These qualities are directly associated with the quality control for which Coyote Creek is renowned. Molberg summarizes nicely: “Our hens do what they would naturally do, and this makes them happy. Happy hens make healthy eggs.”
In addition to time-honored standards, Molberg suggests we try some of his more unconventional egg dishes: egg noodles with brown gravy and eggs, eggs in a basket, sauerkraut and eggs, and Cuban style black beans and eggs, especially using his preferred coconut oil.
On top of their organic feed and wonder eggs, Coyote Creek produces grass-fed beef. In light of the media firestorm about “pink slime,” Molberg explains that it “is just the tip of the iceberg when it comes to the conventional food industry.” The conditions found in many “concentrated animal feeding operations (CAFOs) result in [cattle that are] diseased, sick, and heavily treated with antibiotics to prevent early death,” says Molberg. He also mentions the biological implications of feeding cows- natural ruminants- corn and hormones. Coyote Creek steers roam free and feast upon 100% USDA certified organic pasture, resulting in - you guessed it- more delicious and nutritious food for the consumer. Coyote Creek farm is the antithesis of the conventional beef industry, and that’s a beautiful thing.
Molberg and his coworkers at Coyote Creek Farm & Mill are hardworking and dedicated champions of the organic, sustainable, and humane food industry. As if that’s not quite enough, this organization also prides itself in its community outreach. In addition to a recent partnership with the Nubian Queen Lola to provide Jeremiah’s eggs for her efforts in feeding Austin’s homeless community, Coyote Creek also “donate[s] 500 dozen eggs each week to the Bastrop Fire Relief Efforts, and close to 1000 dozen a month to the Capital Area Food Bank.” A significant amount of effort also goes toward statewide education of the benefits of the organic production process and the value of humane treatment of animals.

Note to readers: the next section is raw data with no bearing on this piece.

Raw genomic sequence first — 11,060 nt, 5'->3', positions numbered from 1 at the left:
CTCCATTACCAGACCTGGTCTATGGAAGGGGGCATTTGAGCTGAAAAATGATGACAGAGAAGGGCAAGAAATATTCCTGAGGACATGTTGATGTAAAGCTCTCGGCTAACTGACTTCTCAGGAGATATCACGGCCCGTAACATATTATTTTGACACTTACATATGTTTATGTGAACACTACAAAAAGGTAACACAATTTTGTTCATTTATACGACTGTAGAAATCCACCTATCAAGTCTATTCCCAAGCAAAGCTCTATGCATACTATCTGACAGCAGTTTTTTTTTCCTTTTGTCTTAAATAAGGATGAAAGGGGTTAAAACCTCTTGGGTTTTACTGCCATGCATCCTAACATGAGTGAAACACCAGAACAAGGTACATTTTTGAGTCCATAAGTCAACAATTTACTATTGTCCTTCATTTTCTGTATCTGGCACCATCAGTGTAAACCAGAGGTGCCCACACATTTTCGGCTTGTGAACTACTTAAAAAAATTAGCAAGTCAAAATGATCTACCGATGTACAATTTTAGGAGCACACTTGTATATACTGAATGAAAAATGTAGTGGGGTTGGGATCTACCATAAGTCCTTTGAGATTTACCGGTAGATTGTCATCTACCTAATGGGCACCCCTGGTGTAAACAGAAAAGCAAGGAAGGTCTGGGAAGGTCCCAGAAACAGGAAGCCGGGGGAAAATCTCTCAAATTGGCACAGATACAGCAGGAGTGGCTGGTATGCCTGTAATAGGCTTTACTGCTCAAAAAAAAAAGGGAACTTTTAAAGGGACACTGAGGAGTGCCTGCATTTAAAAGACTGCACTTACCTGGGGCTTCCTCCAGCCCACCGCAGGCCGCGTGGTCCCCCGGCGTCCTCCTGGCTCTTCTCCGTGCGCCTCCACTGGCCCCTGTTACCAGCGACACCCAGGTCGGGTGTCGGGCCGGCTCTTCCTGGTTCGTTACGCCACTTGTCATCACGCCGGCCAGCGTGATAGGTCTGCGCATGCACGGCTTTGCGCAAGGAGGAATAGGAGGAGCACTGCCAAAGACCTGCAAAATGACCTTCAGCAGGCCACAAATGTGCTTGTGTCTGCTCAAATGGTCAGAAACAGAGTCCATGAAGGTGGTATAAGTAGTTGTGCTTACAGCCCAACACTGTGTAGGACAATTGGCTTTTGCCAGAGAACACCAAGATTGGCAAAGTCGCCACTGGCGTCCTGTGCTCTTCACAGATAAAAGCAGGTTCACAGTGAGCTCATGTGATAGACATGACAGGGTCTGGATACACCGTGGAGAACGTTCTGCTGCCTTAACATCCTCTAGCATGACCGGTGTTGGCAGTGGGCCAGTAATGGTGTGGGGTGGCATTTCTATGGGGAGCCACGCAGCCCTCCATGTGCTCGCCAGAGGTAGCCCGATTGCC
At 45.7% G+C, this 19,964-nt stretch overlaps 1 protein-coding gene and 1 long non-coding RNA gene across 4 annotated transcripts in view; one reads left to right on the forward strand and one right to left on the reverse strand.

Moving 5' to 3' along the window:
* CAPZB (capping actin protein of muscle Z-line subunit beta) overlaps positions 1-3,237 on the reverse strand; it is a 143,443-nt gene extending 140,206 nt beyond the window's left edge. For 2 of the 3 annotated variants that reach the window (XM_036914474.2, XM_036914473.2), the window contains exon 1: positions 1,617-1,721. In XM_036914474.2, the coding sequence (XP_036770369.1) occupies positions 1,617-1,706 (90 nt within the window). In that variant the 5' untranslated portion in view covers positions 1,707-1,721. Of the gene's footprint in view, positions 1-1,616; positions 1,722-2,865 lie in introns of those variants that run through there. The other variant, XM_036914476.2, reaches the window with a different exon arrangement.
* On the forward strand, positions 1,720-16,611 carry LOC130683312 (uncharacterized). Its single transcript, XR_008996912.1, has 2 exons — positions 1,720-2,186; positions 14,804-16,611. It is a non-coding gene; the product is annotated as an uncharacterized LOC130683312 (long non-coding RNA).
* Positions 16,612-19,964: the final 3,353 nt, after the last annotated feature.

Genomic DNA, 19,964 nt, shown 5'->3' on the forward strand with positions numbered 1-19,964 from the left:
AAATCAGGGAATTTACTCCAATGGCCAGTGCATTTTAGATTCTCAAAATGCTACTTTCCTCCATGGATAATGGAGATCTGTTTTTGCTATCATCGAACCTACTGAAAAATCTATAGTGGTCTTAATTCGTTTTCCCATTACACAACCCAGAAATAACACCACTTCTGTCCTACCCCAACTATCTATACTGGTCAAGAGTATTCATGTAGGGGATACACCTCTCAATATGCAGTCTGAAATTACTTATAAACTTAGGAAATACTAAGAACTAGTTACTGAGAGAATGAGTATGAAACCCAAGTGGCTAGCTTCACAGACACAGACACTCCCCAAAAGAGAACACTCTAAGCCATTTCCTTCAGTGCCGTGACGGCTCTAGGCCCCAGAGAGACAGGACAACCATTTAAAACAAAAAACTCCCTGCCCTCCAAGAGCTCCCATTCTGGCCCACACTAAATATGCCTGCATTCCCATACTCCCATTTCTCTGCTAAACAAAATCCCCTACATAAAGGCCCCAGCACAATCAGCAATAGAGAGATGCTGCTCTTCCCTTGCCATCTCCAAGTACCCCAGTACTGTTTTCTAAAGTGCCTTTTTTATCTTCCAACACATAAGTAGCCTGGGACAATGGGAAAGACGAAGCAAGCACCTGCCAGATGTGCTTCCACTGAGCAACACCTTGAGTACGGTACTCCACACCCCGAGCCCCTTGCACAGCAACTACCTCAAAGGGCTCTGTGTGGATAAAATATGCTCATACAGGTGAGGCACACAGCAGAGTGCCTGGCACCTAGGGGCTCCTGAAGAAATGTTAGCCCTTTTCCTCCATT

Mid-April's successful East Austin Urban Farm Tour featured local farms like Boggy Creek Farm, HausBar Farm, Springdale Farm, and Rain Lily Farm - all customers of Coyote Creek. Molberg believes that in addition to being “the epitome of sustainable multi-purpose agriculture” and “beyond producing delicious, nutrient-dense food,” this collection of farms “serve[s] a vital role in bridging the gap between producer and consumer by serving as a highly visible example of what others beyond the city limits do on a daily basis.” The health qualities and incomparably delicious taste of farm fresh and seasonal vegetables is the secret ingredient to this rapidly evolving web of Central Texas foodies. Even the Smithville distillery Bone Spirits has joined in the fun as they just announced the creation of new flagship vodka, produced exclusively with corn from Coyote Creek. The local organic food and spirits chain in Austin is certainly one to watch.
Molberg’s shout-outs to their many Austin affiliates from their bagged feed supplier (Buck Moore Feed & Supply) to fellow grass-fed beef producers (Betsy Ross Cattle Company and Bastrop Cattle Company) and other farms indicate that the practices and beliefs of this community are not only well-received and important, but an integral part of our beloved Austin community. The wellness of our population and the success of local businesses contribute to the beauty of our Central Texas landscape. The mutually beneficial relationship between local farmers like Windy Hill Goat Farm and Austin staples like Counter Café or Olivia positively enhance the circle from farm to fresh food. So as for me and my house, we support Coyote Creek Farm.